BY BETH GRIFFIN
THE UNITED NATIONS should adopt a common language of dignity and decency to overcome challenges which are akin to the biblical Tower of Babel, the Archbishop of New York has said.
Archbishop Timothy Dolan said the UN would be best served if it used as an official language “a voice, a tongue common to all of us” that recognises the human person as “the heart of all institutions, laws and works of society”.
He was speaking at a prayer service on the eve of the opening of the 64th session of the UN General Assembly. The interreligious service, held on September 14, is an annual event sponsored by the Archdiocese of New York, the Holy See’s permanent UN observer mission and the Church of the Holy Family, where it was held.
An overflow crowd of more than 400 clergy, diplomats, parishioners, UN representatives and staff spilled out of the church. They sang, prayed, and heard reflections from Archbishop Celestino Migliore, papal nuncio to the UN, Ban Kimoon, UN secretary-general, and Archbishop Dolan.
Archbishop Dolan said the voice he envisioned for the UN was often best detected through a smile, a song or an embrace and spoke a language that does not require a dictionary or grammar. He said it “is often not so much heard but rather sensed, groaned at times, prayed at its best”.
“This tongue speaks of help and hope, mercy and tenderness, of fatigue over war, of longing for simple decency and dignity,” he said. “This language wonders at times if anyone else can hear it, but at least God can, and it trusts that when all is said and done, many others can, too.” Archbishop Dolan said the language, which expresses itself as tears, smiles, sighs and sobs, is as old as Babel and as new as Pente cost, “when all understood God’s word of salvation and mercy in a common language”.
Archbishop Migliore, papal nuncio to the UN, said Archbishop Dolan’s heart was “as big as your broad shoulders to include the endeavours and concerns of the United Nations”.
He said: “As we prepare to focus our new session on effective responses to the global crisis, we acknowledge that our efforts, our personal and communal resources, our wisdom and determination, need an evermore link with the transcendent: light, clarity and strength which come from above. This is the sense of our gathering in this temple of prayer this evening.” Archbishop Migliore read a message from Vatican Secretary of State Cardinal Tarcisio Bertone which said Pope Benedict XVI hoped “that in the coming session a strengthened sense of ethical responsibility will inspire and direct policies and decisions marked by solidarity and respect for the dignity and rights of all”.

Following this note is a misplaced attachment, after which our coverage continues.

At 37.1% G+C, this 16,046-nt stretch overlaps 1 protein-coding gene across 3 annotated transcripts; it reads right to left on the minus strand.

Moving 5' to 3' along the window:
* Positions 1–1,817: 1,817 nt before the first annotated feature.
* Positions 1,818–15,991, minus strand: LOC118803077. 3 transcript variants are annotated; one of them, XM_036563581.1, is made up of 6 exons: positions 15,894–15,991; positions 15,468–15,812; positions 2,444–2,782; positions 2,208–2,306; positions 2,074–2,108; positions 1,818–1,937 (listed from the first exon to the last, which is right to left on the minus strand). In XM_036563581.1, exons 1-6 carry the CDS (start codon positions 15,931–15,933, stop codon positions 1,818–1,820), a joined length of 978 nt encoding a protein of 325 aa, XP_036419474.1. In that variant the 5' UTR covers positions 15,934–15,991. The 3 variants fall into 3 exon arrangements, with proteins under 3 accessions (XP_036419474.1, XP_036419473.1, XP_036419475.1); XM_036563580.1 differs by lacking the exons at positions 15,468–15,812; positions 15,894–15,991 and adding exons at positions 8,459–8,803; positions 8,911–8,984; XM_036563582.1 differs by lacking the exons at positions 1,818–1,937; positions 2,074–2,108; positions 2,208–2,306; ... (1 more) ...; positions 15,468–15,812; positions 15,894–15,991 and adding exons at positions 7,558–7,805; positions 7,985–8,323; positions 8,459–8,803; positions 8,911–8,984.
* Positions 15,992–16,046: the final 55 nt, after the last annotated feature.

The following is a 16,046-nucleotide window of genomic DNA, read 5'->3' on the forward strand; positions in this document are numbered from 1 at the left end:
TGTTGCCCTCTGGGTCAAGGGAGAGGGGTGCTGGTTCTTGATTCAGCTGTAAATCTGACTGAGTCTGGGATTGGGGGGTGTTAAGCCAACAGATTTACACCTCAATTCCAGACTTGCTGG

The Pope also encouraged UN member states to “persevere in their efforts to advance a global political culture marked by integrity, honesty and accountability to the world’s people, especially our brothers and sisters suffering from poverty, hunger, disease and the scourge of violence and war”. Mr Ban lauded the tradition of the prayer service, saying: “It is always heartening to join with you in prayer for peace and prosperity just before leaders from around the world come to the United Nations to discuss how to achieve these goals.
“I trust you all understand we are not getting together just for the sake of meeting,” he said. “We are gathering to tackle the major problems confronting our world.” He said Holy Family’s altar, made from black granite that comes from near the Arctic Circle, reminded him of a visit to the region. “The glaciers are melting at a frightening pace. I was alarmed by the destruction and what it means for our common future,” he said.
“All countries are affected. That means we can overcome these problems only when all countries are united and join forces in response. Not just governments, but civil society organisations, including religious groups and people of faith.” He said solutions to problems including climate change and the financial crisis were suggested by the multicultural features of Holy Family’s sanctuary. Pointing to Brazilian granite and Italian statuary, he said: “The unity we seek is in evidence here in this church.”